What happened

Verve Therapeutics (VERV -0.94%) is up 16.5% for the week. The biotech stock, which was as low as $41.52 a share on Monday, climbed as high as $48.39 by Thursday. For a relatively new stock (it had its initial public offering (IPO) on June 17), it has been volatile, with a high of $78 a share and a low of $29.50.

A doctor examines a DNA molecule with a clamp on a blurred background.

Image source: Getty Images.

So what

Investors closely watch Cathie Wood's ARK Genomic Revolution ETF fund. It has been a big buyer of Verve, with nearly 1.3 million shares in the company. The fund purchased 3,208 shares of the company on Monday and another 22,150 shares of the company on Wednesday. 

The other recent news that may be bumping the stock is founder and CEO Sekar Kathiresan and Andrew Bellinger, Chief Scientific  Officer and Chief Medical Officer, spoke at the Jefferies Gene Therapy/Editing Summit on Thursday, discussing the safety and efficacy of their lead therapy, VERVE-101.

Now what

Verve Therapeutics is in the preclinical stage. It specializes in treating cardiovascular disease through gene-editing therapies. It has two drugs in its pipeline, led by VERVE-101, which attempts to help the liver clear out LDL-C, considered a bad cholesterol, from the blood. LDL-C is considered a key contributing factor to cardiovascular disease, and the hope is that VERVE-101 can knock out the PCSK9 gene to lower LDL-C levels in the blood. Initially, the company is focusing on patients with a genetic mutation that leads to high LDL-C levels. However, if the drug is proven safe and effective, Verve is hoping for more applications of the therapy. The company's other candidate is ANGPTL3, which works to fight hyperlipidemia, abnormally high levels of lipids in the blood that lead to fatty deposits in the arteries. Like VERVE-101, ANGPTL3 is focusing first on fixing a gene that regulates cholesterol and triglyceride metabolism.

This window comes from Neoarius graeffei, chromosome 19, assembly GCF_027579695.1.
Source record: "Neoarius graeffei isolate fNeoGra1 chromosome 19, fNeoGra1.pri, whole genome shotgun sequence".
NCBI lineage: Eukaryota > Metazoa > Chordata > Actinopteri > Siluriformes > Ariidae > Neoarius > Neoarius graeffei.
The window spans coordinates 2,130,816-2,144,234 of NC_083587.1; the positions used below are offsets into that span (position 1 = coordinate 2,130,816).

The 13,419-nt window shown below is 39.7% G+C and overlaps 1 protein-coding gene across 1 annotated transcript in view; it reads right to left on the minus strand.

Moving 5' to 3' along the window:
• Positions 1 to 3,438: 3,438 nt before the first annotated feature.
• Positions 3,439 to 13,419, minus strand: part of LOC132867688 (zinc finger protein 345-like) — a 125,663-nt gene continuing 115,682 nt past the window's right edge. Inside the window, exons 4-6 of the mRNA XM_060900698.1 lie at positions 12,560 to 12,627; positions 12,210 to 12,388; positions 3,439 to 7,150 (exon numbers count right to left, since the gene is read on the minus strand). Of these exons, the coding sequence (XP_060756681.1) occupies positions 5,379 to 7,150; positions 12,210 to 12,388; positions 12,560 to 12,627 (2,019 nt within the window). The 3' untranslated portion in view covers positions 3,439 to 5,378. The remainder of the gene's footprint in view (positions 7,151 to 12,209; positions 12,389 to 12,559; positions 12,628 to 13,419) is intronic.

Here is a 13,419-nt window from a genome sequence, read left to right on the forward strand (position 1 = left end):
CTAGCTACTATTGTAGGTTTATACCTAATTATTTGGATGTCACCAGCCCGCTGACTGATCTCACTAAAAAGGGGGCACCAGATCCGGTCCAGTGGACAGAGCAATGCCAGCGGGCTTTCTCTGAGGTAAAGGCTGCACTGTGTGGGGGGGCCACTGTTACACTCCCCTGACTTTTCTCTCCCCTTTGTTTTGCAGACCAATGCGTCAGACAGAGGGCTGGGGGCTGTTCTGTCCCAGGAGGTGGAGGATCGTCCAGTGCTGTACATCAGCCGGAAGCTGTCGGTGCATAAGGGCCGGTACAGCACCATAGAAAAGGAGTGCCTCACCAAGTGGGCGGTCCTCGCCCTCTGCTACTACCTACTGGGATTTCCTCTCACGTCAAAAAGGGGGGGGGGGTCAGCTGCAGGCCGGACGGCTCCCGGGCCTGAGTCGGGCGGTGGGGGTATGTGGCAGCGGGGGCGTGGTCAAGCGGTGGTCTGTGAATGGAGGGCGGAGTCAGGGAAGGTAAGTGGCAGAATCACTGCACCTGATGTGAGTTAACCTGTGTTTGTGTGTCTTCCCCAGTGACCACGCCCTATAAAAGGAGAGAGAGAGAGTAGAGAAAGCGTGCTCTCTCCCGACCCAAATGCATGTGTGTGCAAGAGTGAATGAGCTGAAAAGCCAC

If the gene-editing company's therapies prove safe and effective, that would be a big deal. As it is, the compound annual growth rate for gene-editing therapies is expected to be 17.2% through 2027, reaching $15.79 billion by that time, according to a report by Emergen Research. The potential to not only treat high cholesterol levels, but to eliminate them, would be a game-changer. However, for the immediate future, statins are going to be much cheaper, so any gene-editing to treat cholesterol would have an uphill climb.

Verve did raise $306.7 million through its IPO and had, as of June 30, $417.6 million in cash; so it has enough money for now to fund its pipeline through the next two years, based on its burn rate of $52.9 million per quarter that it showed in the second quarter.